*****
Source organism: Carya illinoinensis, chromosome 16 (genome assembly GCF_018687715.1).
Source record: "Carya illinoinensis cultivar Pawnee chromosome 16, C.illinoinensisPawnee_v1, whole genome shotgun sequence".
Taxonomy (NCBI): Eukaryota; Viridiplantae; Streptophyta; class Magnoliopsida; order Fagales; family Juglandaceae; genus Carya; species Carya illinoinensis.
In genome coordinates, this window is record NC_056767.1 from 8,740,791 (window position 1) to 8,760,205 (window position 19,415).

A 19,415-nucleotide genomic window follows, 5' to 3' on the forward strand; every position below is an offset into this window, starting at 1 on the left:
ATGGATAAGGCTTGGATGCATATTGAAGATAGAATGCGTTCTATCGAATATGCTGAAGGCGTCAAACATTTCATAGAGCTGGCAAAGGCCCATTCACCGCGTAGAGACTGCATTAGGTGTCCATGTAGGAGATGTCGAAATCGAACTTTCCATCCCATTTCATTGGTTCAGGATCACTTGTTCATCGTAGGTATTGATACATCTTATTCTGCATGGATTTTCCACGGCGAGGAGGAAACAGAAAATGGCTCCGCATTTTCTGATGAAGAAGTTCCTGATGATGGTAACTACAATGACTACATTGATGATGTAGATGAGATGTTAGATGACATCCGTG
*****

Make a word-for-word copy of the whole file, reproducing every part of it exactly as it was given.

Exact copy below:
Source organism: Carya illinoinensis, chromosome 16 (genome assembly GCF_018687715.1).
Source record: "Carya illinoinensis cultivar Pawnee chromosome 16, C.illinoinensisPawnee_v1, whole genome shotgun sequence".
Taxonomy (NCBI): Eukaryota; Viridiplantae; Streptophyta; class Magnoliopsida; order Fagales; family Juglandaceae; genus Carya; species Carya illinoinensis.
In genome coordinates, this window is record NC_056767.1 from 8,740,791 (window position 1) to 8,760,205 (window position 19,415).

A 19,415-nucleotide genomic window follows, 5' to 3' on the forward strand; every position below is an offset into this window, starting at 1 on the left:
ATGGATAAGGCTTGGATGCATATTGAAGATAGAATGCGTTCTATCGAATATGCTGAAGGCGTCAAACATTTCATAGAGCTGGCAAAGGCCCATTCACCGCGTAGAGACTGCATTAGGTGTCCATGTAGGAGATGTCGAAATCGAACTTTCCATCCCATTTCATTGGTTCAGGATCACTTGTTCATCGTAGGTATTGATACATCTTATTCTGCATGGATTTTCCACGGCGAGGAGGAAACAGAAAATGGCTCCGCATTTTCTGATGAAGAAGTTCCTGATGATGGTAACTACAATGACTACATTGATGATGTAGATGAGATGTTAGATGACATCCGTG